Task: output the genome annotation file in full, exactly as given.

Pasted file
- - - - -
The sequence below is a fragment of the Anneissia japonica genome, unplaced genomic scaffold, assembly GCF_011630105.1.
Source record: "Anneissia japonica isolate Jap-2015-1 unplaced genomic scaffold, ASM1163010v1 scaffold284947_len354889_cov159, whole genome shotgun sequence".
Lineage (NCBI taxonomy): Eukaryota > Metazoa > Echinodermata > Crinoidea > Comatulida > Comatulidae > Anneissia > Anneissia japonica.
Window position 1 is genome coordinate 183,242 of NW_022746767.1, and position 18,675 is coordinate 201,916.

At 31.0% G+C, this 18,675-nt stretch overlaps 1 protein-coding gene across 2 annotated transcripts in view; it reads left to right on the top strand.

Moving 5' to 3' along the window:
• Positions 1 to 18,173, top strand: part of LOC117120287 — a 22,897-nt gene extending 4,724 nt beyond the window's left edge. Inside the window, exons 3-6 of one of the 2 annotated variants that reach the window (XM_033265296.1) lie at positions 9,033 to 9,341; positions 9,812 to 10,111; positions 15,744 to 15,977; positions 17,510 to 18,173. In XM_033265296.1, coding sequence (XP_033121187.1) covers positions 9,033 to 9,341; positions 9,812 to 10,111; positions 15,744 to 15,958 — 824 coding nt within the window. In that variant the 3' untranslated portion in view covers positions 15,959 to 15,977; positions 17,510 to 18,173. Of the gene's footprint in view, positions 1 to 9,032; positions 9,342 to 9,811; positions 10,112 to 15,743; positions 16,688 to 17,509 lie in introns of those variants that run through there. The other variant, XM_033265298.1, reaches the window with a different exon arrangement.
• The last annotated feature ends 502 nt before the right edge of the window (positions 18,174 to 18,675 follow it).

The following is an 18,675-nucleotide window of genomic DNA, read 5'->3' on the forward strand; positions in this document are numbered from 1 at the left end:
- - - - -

The sequence below is a fragment of the Anneissia japonica genome, unplaced genomic scaffold, assembly GCF_011630105.1.
Source record: "Anneissia japonica isolate Jap-2015-1 unplaced genomic scaffold, ASM1163010v1 scaffold284947_len354889_cov159, whole genome shotgun sequence".
Lineage (NCBI taxonomy): Eukaryota > Metazoa > Echinodermata > Crinoidea > Comatulida > Comatulidae > Anneissia > Anneissia japonica.
Window position 1 is genome coordinate 183,242 of NW_022746767.1, and position 18,675 is coordinate 201,916.

At 31.0% G+C, this 18,675-nt stretch overlaps 1 protein-coding gene across 2 annotated transcripts in view; it reads left to right on the top strand.

Moving 5' to 3' along the window:
• Positions 1 to 18,173, top strand: part of LOC117120287 — a 22,897-nt gene extending 4,724 nt beyond the window's left edge. Inside the window, exons 3-6 of one of the 2 annotated variants that reach the window (XM_033265296.1) lie at positions 9,033 to 9,341; positions 9,812 to 10,111; positions 15,744 to 15,977; positions 17,510 to 18,173. In XM_033265296.1, coding sequence (XP_033121187.1) covers positions 9,033 to 9,341; positions 9,812 to 10,111; positions 15,744 to 15,958 — 824 coding nt within the window. In that variant the 3' untranslated portion in view covers positions 15,959 to 15,977; positions 17,510 to 18,173. Of the gene's footprint in view, positions 1 to 9,032; positions 9,342 to 9,811; positions 10,112 to 15,743; positions 16,688 to 17,509 lie in introns of those variants that run through there. The other variant, XM_033265298.1, reaches the window with a different exon arrangement.
• The last annotated feature ends 502 nt before the right edge of the window (positions 18,174 to 18,675 follow it).

The following is an 18,675-nucleotide window of genomic DNA, read 5'->3' on the forward strand; positions in this document are numbered from 1 at the left end: